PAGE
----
Vienna Gambit | Queen Blunder Comeback! 🤩

Vienna Gambit | Queen Blunder Comeback! 🤩

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#viennagambit #queenblunder #reversal 

A little while ago, I wrote an article and recorded a video about the reversal, transforming a losing position into a win through a planned tricky manoeuvre. As noted previously, I find it wone of the most exciting experiences in chess. From the perspective of framing – it also means that you’ve something to play for after making a dreadful blunder. In this game, I carelessly blunder my queen on move 10… 😭

As with many of my adventures in chess, it began with the Vienna Gambit, to which my opponent with the black pieces declined with d6 (1. e4 e5 2. Nc3 Nf6 3. f4 d6). Those of you who are Vienna Gambit aficionados will know that the best response to the Vienna Gambit (Falkbeer) is to enter the Vienna Game Main Line with (3… d5). However, if one chooses to decline the gambit, then (3… d6) is the next best option.

With White, our next tactical step in the opening is relatively simple. We want to play d4 to control the centre with pawns, but this will be best supported with a piece in addition to the queen. Otherwise, after a capture sequence of: d4 exd4 Qxd4, Black develops their queen’s knight with Nc6, and wins tempo on our queen. So, we first develop our king’s knight (4. Nf3) to prepare for d4 and play that the next turn if allowed.

This is a well-trodden line of the Vienna and first appears in databases from the mid-19th century (Pindar — Horwitz, 1861, Manchester UK)

Now, the capture sequence gives us the advantage, (5. d4 exd4 6. Nxd4 Nxd4 7. Qxd4), as we finish with my queen commanding the centre of the board!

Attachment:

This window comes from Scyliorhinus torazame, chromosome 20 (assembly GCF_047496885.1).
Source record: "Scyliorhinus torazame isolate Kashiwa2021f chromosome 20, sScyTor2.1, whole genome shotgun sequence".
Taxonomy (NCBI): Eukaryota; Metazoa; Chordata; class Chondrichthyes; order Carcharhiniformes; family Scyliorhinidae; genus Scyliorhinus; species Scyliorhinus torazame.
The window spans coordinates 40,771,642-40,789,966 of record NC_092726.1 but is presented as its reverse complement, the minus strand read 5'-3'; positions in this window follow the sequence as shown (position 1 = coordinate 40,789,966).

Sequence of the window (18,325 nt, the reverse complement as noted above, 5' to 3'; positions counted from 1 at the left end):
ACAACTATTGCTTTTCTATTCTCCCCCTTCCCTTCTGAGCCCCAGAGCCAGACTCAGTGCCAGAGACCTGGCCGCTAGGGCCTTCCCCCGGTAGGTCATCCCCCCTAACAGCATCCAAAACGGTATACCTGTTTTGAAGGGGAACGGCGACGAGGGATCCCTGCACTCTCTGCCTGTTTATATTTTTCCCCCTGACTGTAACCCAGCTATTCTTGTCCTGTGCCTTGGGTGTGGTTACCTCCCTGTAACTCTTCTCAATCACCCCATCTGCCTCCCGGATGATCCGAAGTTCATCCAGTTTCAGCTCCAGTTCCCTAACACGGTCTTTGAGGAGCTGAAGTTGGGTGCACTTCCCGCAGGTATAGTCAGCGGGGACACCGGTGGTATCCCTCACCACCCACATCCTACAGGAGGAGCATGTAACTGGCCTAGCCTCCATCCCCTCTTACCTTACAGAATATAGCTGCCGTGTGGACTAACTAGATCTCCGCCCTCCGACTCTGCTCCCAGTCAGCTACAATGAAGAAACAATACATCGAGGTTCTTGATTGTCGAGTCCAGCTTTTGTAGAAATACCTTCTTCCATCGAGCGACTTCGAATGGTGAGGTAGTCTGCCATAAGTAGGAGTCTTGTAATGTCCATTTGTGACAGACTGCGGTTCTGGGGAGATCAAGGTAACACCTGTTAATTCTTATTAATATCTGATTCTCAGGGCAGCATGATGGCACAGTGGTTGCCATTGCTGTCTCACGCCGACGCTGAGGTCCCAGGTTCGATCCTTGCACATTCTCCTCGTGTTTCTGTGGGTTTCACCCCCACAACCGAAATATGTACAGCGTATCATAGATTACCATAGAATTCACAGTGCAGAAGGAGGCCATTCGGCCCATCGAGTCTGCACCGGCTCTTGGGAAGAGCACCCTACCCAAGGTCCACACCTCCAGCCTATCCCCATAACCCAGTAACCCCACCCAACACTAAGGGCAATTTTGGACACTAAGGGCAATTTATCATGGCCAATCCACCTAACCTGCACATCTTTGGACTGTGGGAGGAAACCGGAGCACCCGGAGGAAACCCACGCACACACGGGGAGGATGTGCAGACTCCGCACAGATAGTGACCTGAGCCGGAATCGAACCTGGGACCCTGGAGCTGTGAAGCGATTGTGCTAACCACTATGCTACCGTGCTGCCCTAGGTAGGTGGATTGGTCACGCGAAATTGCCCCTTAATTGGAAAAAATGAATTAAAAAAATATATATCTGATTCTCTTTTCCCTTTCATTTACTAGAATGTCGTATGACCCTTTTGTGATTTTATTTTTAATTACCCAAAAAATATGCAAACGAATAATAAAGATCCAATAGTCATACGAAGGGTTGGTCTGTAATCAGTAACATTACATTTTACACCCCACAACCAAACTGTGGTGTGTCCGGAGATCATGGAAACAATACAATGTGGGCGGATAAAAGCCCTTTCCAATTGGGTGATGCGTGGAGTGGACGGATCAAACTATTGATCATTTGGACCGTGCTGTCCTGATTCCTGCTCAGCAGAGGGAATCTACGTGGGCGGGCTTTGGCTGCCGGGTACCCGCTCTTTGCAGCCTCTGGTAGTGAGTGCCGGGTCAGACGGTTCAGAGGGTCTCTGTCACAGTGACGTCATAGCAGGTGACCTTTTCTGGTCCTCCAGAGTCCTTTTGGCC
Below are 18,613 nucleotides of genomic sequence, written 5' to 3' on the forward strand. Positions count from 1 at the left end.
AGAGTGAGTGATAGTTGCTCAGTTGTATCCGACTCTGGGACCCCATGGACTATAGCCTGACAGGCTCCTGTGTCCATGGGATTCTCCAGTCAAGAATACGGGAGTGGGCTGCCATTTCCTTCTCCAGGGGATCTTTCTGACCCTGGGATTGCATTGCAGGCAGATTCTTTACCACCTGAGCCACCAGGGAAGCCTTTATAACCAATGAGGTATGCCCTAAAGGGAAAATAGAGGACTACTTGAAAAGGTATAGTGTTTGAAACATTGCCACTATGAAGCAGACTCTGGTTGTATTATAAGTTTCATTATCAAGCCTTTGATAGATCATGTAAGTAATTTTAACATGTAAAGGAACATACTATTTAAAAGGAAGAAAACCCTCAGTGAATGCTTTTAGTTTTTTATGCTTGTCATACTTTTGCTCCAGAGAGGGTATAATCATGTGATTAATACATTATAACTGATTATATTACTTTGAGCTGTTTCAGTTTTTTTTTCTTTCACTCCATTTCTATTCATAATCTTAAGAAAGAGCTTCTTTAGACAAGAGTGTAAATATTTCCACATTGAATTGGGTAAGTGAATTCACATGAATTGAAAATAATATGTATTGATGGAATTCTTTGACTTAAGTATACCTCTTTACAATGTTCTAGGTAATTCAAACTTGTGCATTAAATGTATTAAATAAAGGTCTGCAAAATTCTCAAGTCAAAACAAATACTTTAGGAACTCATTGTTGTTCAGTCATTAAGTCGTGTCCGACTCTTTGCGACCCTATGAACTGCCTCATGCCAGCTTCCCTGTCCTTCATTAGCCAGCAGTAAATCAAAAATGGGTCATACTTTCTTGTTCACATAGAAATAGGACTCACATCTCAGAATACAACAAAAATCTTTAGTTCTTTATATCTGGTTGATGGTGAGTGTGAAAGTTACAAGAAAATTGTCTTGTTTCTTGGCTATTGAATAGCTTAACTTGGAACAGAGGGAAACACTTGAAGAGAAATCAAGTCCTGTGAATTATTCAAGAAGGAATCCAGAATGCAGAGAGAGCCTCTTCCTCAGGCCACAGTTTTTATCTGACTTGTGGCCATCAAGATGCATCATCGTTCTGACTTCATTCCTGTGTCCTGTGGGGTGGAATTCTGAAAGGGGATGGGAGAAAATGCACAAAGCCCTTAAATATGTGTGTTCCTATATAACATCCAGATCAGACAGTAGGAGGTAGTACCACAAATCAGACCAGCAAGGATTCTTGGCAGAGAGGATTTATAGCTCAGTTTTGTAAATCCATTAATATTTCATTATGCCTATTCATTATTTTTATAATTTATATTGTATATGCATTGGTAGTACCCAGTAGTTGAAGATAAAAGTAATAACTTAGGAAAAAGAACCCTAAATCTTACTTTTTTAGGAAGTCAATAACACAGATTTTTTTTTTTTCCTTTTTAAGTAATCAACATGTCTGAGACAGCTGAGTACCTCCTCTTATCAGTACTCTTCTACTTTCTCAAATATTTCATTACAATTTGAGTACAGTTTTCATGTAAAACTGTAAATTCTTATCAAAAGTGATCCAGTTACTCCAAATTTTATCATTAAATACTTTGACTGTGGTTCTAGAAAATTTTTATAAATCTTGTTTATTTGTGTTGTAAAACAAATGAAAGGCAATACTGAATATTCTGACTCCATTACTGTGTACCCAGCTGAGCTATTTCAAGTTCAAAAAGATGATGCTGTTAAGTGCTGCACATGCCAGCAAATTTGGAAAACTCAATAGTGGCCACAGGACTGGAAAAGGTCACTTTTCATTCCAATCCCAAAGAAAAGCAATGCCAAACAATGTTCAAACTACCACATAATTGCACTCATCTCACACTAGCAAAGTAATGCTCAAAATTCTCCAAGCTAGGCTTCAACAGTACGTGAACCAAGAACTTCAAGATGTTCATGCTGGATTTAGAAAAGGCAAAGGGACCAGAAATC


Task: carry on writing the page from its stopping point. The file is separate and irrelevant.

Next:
In the position, it isn’t obvious for Black their best way to develop in the opening, and indeed, their next two ideas (7… Qe7?!) and (8… g6?!) are inaccuracies that move the evaluation to [+2]. For Black, the e7 square is not great for the queen in the Vienna Game opening as White is ever ready to leap forward with the queen’s knight to d5, with an attack on the queen and Black’s c7 square (which comes with an absolute fork of king and rook). As for g6, a fianchetto king’s bishop (9… Bg7) can be a tricky way to play for Black against the Vienna, but it risks weakening the dark squares around the king, especially if Black castles short.

In this position, on move 10, I make my OBVIOUS blunder! This was an unrated game of 10-minute rapid with no increment. This is what I sometimes play as a de facto game of low-stakes blitz when I don’t have much time, and don’t want to think too hard! 😅 My logic was that I wanted to pre-emptively move my queen off the long dark square diagonal after Black’s bishop parked itself on g7. With minimal thinking (I played the move in 5.1 seconds), I stepped my queen forward one square (10. Qd5??) thinking that I had a battery with the light square c4-bishop. Except that d5 was, of course, defended by Black’s f6-knight! This impulsive move resulted with a clean loss of my queen… 🤣

Now, I’ve played enough games of chess to know that some people will rage quit after losing their queen after such a blunder. That, however, isn’t my style. No one ever won by resigning! As noted in the opening, we can frame this a different way. We have the opportunity to play for a reversal! We play for at least a draw and optimally for a win! This can be immensely fun and rewarding!

Strategically, it’s important to recognise that the position is already losing. From that perspective, the accuracy of moves is of lesser importance as a loss is a loss. Rather, to get a reversal, one must create opportunities for our opponent to make mistakes and blunder. And to do that, we tactically want to play aggressively, making threats on the board, creating complications, and play moves which may be unexpected such as piece sacrifices! A material disadvantage in the opening stages of the game might not be felt, especially if the opponent is behind on development.